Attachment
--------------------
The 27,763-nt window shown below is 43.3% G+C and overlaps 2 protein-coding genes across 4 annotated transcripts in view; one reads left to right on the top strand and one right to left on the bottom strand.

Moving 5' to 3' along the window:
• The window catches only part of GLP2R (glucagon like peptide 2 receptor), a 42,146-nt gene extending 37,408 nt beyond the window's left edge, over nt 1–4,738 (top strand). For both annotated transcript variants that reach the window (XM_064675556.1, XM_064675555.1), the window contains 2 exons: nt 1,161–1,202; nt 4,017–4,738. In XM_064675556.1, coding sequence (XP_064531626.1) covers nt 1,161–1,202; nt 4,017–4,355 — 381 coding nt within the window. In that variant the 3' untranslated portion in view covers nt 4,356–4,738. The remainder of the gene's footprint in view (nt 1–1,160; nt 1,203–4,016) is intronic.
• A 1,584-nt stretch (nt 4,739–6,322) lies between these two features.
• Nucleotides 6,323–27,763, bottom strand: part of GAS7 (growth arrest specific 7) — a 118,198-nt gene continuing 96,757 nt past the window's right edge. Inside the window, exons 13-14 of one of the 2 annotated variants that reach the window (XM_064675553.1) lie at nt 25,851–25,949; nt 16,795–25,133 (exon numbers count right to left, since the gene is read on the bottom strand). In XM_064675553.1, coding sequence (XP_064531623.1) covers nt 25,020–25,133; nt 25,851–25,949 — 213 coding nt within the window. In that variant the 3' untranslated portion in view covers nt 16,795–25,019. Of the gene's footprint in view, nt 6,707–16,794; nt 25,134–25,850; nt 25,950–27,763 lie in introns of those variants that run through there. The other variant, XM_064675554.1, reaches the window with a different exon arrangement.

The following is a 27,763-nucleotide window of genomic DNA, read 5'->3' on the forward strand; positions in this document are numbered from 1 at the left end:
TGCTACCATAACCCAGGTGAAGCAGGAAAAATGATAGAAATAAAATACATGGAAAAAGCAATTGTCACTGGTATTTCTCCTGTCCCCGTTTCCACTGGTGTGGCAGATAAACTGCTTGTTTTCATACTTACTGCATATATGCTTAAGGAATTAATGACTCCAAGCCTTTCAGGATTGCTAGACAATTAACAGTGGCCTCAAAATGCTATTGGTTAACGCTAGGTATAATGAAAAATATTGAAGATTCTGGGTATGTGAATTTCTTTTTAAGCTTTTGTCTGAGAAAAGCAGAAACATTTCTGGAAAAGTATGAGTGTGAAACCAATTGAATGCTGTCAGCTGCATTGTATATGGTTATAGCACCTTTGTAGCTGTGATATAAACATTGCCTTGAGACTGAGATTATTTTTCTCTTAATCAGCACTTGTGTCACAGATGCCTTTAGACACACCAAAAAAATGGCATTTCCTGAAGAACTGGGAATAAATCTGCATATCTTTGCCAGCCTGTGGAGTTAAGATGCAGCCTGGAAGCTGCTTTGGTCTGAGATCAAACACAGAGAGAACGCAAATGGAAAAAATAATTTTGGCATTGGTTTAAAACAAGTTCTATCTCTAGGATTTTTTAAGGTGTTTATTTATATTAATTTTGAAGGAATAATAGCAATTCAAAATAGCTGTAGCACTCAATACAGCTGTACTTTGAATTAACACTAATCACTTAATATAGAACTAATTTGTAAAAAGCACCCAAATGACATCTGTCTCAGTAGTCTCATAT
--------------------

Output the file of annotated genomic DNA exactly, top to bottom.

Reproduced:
The 27,763-nt window shown below is 43.3% G+C and overlaps 2 protein-coding genes across 4 annotated transcripts in view; one reads left to right on the top strand and one right to left on the bottom strand.

Moving 5' to 3' along the window:
• The window catches only part of GLP2R (glucagon like peptide 2 receptor), a 42,146-nt gene extending 37,408 nt beyond the window's left edge, over nt 1–4,738 (top strand). For both annotated transcript variants that reach the window (XM_064675556.1, XM_064675555.1), the window contains 2 exons: nt 1,161–1,202; nt 4,017–4,738. In XM_064675556.1, coding sequence (XP_064531626.1) covers nt 1,161–1,202; nt 4,017–4,355 — 381 coding nt within the window. In that variant the 3' untranslated portion in view covers nt 4,356–4,738. The remainder of the gene's footprint in view (nt 1–1,160; nt 1,203–4,016) is intronic.
• A 1,584-nt stretch (nt 4,739–6,322) lies between these two features.
• Nucleotides 6,323–27,763, bottom strand: part of GAS7 (growth arrest specific 7) — a 118,198-nt gene continuing 96,757 nt past the window's right edge. Inside the window, exons 13-14 of one of the 2 annotated variants that reach the window (XM_064675553.1) lie at nt 25,851–25,949; nt 16,795–25,133 (exon numbers count right to left, since the gene is read on the bottom strand). In XM_064675553.1, coding sequence (XP_064531623.1) covers nt 25,020–25,133; nt 25,851–25,949 — 213 coding nt within the window. In that variant the 3' untranslated portion in view covers nt 16,795–25,019. Of the gene's footprint in view, nt 6,707–16,794; nt 25,134–25,850; nt 25,950–27,763 lie in introns of those variants that run through there. The other variant, XM_064675554.1, reaches the window with a different exon arrangement.

The following is a 27,763-nucleotide window of genomic DNA, read 5'->3' on the forward strand; positions in this document are numbered from 1 at the left end:
TGCTACCATAACCCAGGTGAAGCAGGAAAAATGATAGAAATAAAATACATGGAAAAAGCAATTGTCACTGGTATTTCTCCTGTCCCCGTTTCCACTGGTGTGGCAGATAAACTGCTTGTTTTCATACTTACTGCATATATGCTTAAGGAATTAATGACTCCAAGCCTTTCAGGATTGCTAGACAATTAACAGTGGCCTCAAAATGCTATTGGTTAACGCTAGGTATAATGAAAAATATTGAAGATTCTGGGTATGTGAATTTCTTTTTAAGCTTTTGTCTGAGAAAAGCAGAAACATTTCTGGAAAAGTATGAGTGTGAAACCAATTGAATGCTGTCAGCTGCATTGTATATGGTTATAGCACCTTTGTAGCTGTGATATAAACATTGCCTTGAGACTGAGATTATTTTTCTCTTAATCAGCACTTGTGTCACAGATGCCTTTAGACACACCAAAAAAATGGCATTTCCTGAAGAACTGGGAATAAATCTGCATATCTTTGCCAGCCTGTGGAGTTAAGATGCAGCCTGGAAGCTGCTTTGGTCTGAGATCAAACACAGAGAGAACGCAAATGGAAAAAATAATTTTGGCATTGGTTTAAAACAAGTTCTATCTCTAGGATTTTTTAAGGTGTTTATTTATATTAATTTTGAAGGAATAATAGCAATTCAAAATAGCTGTAGCACTCAATACAGCTGTACTTTGAATTAACACTAATCACTTAATATAGAACTAATTTGTAAAAAGCACCCAAATGACATCTGTCTCAGTAGTCTCATAT